Editor’s note: Happy halloween!
Jacob woke up feeling like shit and guessing that he’d earned it. His mouth was dry, he couldn’t be sure where he was and he had the ominous feeling that he’d really messed up.
Eyes peeling open and adjusting to the dim early morning light, he relaxed a notch. He was home at least – and in bed – although he was fully dressed.
He slid out of bed and nudged his coat, which was lying on the floor, with his foot. He could feel his wallet in the inside pocket. Another tiny victory.
He staggered blearily to the window and pulled the curtain back an inch. The weird guy over the road was already at the window, waiting, staring.
What the hell was his problem? He’d fixated on Jacob as soon as they moved in, but the last two weeks it had got to the point where Jacob was ready to call the police. He didn’t know what he’d report it as, exactly. Just another odd, obsessive loser, looking to someone else for an answer.
And the endless, tuneless whistling. That was torture enough. Then there was Jacob’s favourite cigarette lighter that Tommy had ‘borrowed’ months ago. He’d never see that again.
Jacob went into the bathroom and pissed for an aeon, staring himself in the bloodshot eyes and extending his pale, foamy tongue. His reflection didn’t look good – still drunk, if he was honest.
Yes, this time it was bad. He knew that much from the tight knot of anxiety welling in his stomach, even if his brain couldn’t tell him exactly what he’d done.
He went downstairs, put the coffee machine on and sat there, in his small kitchen, holding his throbbing head and trying to put the fragments of the night before in order.
It had started with drinks after work which, once most of his colleagues drank one or two out of duty and left, turned into a serious drinking session with Eloise. She’d worked her way through the bar’s selection of expensive rums from around the Caribbean, and she was a lot of fun to be around at the worst of times.
They’d ended up flirting ridiculously, even with his boss standing right next to him.
“Oh Jesus,” he said to himself, and reached for the pack of cigarettes on the table in front of him. Anyone could have seen them, laughing together, Eloise leaning into him and holding his arm to steady herself.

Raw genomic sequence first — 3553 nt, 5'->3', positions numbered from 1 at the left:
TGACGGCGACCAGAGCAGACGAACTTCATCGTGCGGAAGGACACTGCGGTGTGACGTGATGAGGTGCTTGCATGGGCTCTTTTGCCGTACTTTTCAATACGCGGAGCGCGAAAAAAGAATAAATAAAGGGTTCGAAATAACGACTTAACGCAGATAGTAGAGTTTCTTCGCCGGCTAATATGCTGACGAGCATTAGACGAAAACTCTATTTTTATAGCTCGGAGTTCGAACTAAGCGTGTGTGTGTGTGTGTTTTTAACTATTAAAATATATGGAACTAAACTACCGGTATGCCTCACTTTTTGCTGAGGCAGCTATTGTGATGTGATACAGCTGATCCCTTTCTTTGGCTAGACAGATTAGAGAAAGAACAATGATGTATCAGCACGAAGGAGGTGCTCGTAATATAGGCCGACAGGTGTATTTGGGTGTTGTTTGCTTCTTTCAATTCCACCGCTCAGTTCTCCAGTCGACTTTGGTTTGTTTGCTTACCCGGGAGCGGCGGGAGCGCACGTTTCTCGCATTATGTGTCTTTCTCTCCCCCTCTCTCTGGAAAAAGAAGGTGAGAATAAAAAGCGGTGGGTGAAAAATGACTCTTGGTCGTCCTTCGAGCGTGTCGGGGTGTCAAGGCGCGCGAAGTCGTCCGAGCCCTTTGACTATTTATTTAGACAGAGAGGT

What the hell was he doing? What had he been thinking?
No, only a fool would have shunned those advances, he thought. Eloise had always toyed with him, so this was how it was going to play out. And last night she was like a woman possessed.
He blew a dense cloud of smoke at his scowling cat, who reacted by darting anxiously out of his presence and up the stairs.
The growing sense of dread in his stomach creeping into his chest, Jacob rubbed his eyes and shook his head slowly.
He could remember the car park. Their drunken laughter turning into clumsy, foolish fumbling, and then an embarrassing cloud of shame enveloping them both. They had said stilted goodbyes and went to their homes to sleep it off.
Jacob thought of his wife, Laura, still asleep upstairs. This would end it. Things weren’t great and hadn’t been for months, but neither of them could bring themselves to start THAT conversation. They did what most couples did and soldiered on. Weathered the storm.
I put up with a hell of a lot, he thought. Maybe she should too.
The coffee machine bubbled and hissed. He poured himself a cup of too-strong espresso and carried it into the living room.
The oddball over the road was standing in his own living room, wearing a bandana and t-shirt, and looking straight at him. Surely the net curtain gave Jacob some basic human privacy? There’s no way that maniac could actually see him.
‘Tommy’. He had a record, Jacob was sure. He saw the social worker visit once a month, and he’d noticed the swallows on Tommy’s hands. Prison tattoos, for sure. Need to be careful around a man like that.